Melilla 2


Melilla 3
Map of the Melilla Fortress

Melilla was initially jointly administered by the House of Medina Sidonia and the Crown, and a 1498 settlement forced the former to station a 700-men garrison in Melilla and forced the latter to provide the city with a number of maravedíes and wheat fanegas. The Crown’s interest in Melilla decreased during the reign of Charles V. During the 16th century, soldiers stationed in Melilla were badly remunerated, leading to many desertions. The Duke of Medina Sidonia relinquished responsibility over the garrison of the place on 7 June 1556.

During the late 17th century, Alaouite sultan Ismail Ibn Sharif attempted to conquer the presidio, taking the outer fortifications in the 1680s and further unsuccessfully besieging Melilla in the 1690s.

Urban Development:

The current limits of the Spanish territory around the Melilla fortress were fixed by treaties with Morocco in 1859, 1860, 1861, and 1894. In the late 19th century, as Spanish influence expanded in this area, the Crown authorized Melilla as the only center of trade on the Rif coast between Tetuan and the Algerian frontier. The value of trade increased, with goat skins, eggs and beeswax being the principal exports, and cotton goods, tea, sugar and candles being the chief imports.

Melilla’s civil population in 1860 still amounted for only 375 estimated inhabitants. In a 1866 Hispano-Moroccan arrangement signed in Fes, both parts agreed to allow for the installment of a customs office near the border with Melilla, to be operated by Moroccan officials. The Treaty of Peace with Morocco that followed the 1859–60 War entailed the acquisition of a new perimeter for Melilla, bringing its area to the 12 km2 the autonomous city currently stands. Following the declaration of Melilla as free port in 1863, the population began to increase, chiefly by Sephardi Jews fleeing from Tetouan who fostered trade in and out the city. The first Jews from Tetouan probably arrived in 1864, meanwhile the first rabbi arrived in 1867 and began to operate the first synagogue, located in the Calle de San Miguel. Many Jews arrived fleeing from persecution in Morocco, instigated by Roghi Bu Hamara. Following the 1868 lifting of the veto to emigrate to Melilla from Peninsular Spain, the population further increased with Spaniards. The Jewish population, who also progressively acquired Spanish citizenship, increased to 572 in 1893. The economic opportunities created in Melilla henceforth favored the installment of a Berber population.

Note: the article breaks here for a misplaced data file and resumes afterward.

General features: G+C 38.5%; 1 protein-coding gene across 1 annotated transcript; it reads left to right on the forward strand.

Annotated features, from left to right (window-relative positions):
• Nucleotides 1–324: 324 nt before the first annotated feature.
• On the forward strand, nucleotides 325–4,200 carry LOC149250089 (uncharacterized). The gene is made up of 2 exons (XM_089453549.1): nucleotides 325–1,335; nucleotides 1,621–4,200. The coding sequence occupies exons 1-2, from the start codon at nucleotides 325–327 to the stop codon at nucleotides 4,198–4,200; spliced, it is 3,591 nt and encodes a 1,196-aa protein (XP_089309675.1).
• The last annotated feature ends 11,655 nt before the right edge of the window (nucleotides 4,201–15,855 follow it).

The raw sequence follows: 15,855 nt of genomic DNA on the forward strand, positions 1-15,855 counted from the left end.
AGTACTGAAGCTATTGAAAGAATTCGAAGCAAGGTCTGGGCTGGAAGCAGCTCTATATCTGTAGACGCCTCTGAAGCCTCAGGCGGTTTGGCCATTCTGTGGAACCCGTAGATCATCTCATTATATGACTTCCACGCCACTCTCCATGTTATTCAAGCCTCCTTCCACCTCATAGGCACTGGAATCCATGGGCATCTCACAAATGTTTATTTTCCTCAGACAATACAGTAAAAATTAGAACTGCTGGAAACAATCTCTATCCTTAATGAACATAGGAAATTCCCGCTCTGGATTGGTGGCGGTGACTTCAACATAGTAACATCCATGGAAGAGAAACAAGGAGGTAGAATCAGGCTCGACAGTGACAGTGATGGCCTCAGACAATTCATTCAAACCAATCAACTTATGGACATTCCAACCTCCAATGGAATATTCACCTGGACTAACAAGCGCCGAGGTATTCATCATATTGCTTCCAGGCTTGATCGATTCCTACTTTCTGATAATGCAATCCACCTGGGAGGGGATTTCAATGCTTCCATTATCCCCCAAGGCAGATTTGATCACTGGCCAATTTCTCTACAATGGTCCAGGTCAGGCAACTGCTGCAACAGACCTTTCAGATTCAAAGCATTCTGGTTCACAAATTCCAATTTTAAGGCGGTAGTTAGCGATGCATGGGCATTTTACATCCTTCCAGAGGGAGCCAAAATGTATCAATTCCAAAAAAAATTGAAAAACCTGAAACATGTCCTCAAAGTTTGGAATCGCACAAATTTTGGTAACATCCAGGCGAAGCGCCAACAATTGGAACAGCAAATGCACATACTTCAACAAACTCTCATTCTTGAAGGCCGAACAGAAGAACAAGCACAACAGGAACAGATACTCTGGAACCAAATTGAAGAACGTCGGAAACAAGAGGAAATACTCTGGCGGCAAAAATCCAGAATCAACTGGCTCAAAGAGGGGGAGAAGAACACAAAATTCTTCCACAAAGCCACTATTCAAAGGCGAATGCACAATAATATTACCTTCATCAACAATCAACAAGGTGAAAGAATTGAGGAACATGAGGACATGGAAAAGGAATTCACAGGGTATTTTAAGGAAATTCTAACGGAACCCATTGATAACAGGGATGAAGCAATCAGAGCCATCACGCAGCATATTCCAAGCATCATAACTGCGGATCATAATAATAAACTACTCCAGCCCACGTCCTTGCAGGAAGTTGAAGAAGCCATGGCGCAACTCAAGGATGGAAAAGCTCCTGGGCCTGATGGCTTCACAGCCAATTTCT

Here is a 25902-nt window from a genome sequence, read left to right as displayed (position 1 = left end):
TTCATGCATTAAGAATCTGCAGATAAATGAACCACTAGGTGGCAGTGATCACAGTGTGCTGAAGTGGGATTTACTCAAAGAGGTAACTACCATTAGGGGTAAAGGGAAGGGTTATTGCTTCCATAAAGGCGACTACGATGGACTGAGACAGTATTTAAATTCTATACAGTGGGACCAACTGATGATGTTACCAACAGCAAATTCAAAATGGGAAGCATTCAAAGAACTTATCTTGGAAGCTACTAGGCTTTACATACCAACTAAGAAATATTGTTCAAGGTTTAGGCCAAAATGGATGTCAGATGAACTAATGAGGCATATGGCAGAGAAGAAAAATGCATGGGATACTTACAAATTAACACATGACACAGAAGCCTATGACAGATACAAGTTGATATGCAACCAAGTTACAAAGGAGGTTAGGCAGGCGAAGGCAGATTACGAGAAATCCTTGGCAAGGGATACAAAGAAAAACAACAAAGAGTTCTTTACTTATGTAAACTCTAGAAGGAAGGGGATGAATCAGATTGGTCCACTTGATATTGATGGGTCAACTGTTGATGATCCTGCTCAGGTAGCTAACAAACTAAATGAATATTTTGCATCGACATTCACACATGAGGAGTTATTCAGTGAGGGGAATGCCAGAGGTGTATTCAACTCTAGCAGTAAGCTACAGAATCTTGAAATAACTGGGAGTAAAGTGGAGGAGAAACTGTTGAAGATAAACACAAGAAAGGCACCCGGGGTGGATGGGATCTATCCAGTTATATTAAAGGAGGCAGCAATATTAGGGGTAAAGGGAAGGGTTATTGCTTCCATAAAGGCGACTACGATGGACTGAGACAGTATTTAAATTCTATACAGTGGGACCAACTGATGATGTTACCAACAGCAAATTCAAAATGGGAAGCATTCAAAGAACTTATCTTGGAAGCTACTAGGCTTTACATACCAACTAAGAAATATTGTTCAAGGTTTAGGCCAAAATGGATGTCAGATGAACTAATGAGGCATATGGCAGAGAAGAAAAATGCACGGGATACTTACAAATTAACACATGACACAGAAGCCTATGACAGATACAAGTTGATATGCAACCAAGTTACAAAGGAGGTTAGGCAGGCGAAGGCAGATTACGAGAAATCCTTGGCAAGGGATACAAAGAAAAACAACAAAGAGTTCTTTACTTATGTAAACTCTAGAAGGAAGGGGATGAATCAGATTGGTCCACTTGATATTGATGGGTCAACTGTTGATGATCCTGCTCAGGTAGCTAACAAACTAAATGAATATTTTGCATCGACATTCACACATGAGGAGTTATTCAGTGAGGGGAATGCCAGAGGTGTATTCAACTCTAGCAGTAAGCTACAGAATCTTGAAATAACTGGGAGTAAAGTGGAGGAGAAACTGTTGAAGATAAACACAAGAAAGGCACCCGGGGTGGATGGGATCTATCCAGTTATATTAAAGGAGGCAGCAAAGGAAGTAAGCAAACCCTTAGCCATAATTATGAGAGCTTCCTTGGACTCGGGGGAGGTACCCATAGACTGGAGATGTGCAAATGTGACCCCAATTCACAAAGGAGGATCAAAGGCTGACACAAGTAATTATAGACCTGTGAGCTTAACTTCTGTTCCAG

Melilla 4
Melilla 1893

The first proper body of local government was the junta de arbitrios, created in 1879, and in which the military used to enjoy preponderance. The Polígono excepcional de Tiro, the first neighborhood outside the walled core (Melilla la Vieja), began construction in 1888.

In 1893, Riffian tribesmen launched the First Melillan campaign to take back this area; the Spanish government sent 25,000 soldiers to defend against them. The conflict was also known as the Margallo War, after Spanish General Juan García y Margallo, who was killed in the battle, and was the Governor of Melilla. The new 1894 agreement with Morocco that followed the conflict increased trade with the hinterland, bringing the economic prosperity of the city to a new level. The total population of Melilla amounted for 10,004 inhabitants in 1896.

The turn of the new century saw however the attempts by France (based in French Algeria) to profit from their newly acquired sphere of influence in Morocco to counter the trading prowess of Melilla by fostering trade links with the Algerian cities of Ghazaouet and Oran. Melilla began to suffer from this, to which the instability brought by revolts against Muley Abdel Aziz in the hinterland also added, although after 1905 Sultan pretender El Rogui (Bou Hmara) carried out a defusing policy in the area that favored Spain. The French occupation of Oujda in 1907, compromised the Melillan trade with that city. and the enduring instability in the Rif still threatened Melilla. Between 1909 and 1945, the modernista (Art Nouveau) style was very present in the local architecture, making the streets of Melilla a “true museum of modernista-style architecture”, second only to Barcelona (in Spain), mainly stemming from the work of prolific architect Enrique Nieto.

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